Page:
Legislators based in Suffolk County, N.Y. passed a new bill Tuesday, changing the procedures regarding the way the county manages wastewater from the area’s 360,000 unsewered homes.
The new law demands permits for new septic systems, as well as requiring septic tank installation for homes replacing cesspools, of which approximately 252,000 homes in the area currently utilize. T
his new piece of legislation and the attempted eradication of cesspools from the area are likely part of a broader legislative effort to reduce nitrogen pollution moving forward. Deputy County Executive Peter Scully said further bills attempting to improve the situation will likely be brought forward in 2018.
“We considered these to be the easy steps, but as you can see, it’s complicated,” Scully said, also mentioning the “broad support” for the bill from environmentalists, town officials, a home builders lobbying group and a working group of lawmakers, indicating shared interest across several agendas.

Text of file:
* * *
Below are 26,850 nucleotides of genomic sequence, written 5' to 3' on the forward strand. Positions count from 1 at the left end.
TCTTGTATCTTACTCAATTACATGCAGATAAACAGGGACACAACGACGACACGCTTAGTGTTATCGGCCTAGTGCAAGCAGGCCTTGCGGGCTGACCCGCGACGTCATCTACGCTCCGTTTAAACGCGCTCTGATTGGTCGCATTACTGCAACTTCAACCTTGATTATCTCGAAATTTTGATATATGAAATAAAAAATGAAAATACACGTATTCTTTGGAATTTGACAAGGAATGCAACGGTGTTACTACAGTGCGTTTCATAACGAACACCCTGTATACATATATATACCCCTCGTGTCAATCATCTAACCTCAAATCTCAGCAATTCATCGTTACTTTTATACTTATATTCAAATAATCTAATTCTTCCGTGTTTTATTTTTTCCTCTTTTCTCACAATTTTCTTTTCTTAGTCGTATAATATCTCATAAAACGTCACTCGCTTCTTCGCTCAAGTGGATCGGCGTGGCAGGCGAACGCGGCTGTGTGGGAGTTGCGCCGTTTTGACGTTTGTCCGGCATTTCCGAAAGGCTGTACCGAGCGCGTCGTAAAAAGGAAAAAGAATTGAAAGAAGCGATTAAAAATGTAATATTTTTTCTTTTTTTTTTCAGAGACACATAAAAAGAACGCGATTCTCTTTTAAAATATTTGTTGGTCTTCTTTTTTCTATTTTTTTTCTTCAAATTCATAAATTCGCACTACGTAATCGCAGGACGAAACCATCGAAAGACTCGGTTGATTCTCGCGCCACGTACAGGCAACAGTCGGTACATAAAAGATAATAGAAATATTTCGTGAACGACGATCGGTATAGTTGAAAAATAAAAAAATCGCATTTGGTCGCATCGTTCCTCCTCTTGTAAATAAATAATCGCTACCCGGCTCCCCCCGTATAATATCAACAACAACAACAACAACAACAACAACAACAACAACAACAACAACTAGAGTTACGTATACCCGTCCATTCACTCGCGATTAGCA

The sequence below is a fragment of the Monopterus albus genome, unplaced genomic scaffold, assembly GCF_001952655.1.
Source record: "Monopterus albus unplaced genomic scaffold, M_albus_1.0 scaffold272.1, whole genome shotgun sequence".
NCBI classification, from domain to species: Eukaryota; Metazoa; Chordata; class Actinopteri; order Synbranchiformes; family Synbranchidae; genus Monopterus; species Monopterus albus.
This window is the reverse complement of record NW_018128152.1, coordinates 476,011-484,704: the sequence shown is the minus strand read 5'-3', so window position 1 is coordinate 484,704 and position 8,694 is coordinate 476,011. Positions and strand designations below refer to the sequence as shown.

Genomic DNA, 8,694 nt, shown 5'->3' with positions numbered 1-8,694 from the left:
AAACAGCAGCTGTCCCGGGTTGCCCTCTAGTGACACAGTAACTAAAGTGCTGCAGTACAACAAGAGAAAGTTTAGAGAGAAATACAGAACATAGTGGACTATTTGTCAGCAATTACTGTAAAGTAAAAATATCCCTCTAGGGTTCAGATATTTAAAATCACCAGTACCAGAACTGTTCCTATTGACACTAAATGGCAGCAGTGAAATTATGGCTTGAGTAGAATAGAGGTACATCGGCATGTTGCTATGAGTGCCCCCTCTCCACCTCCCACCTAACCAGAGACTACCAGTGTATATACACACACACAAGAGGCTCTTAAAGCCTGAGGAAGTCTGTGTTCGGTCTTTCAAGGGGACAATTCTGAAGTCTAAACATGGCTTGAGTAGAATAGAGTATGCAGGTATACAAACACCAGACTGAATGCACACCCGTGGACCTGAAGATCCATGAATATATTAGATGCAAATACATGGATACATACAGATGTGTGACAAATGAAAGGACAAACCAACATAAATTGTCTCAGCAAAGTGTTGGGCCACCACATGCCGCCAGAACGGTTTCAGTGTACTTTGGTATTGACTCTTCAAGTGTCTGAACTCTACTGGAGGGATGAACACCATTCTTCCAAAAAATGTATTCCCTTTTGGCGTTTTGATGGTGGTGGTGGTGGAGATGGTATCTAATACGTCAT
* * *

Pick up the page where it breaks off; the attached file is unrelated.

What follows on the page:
The bill did not pass entirely without dissent, with some citing potentially high costs for homeowners to replace failed cesspools with new septic tanks, while the permit could cost an additional $70 itself.
The bill is expected to be signed into law by County Executive Steve Bellone.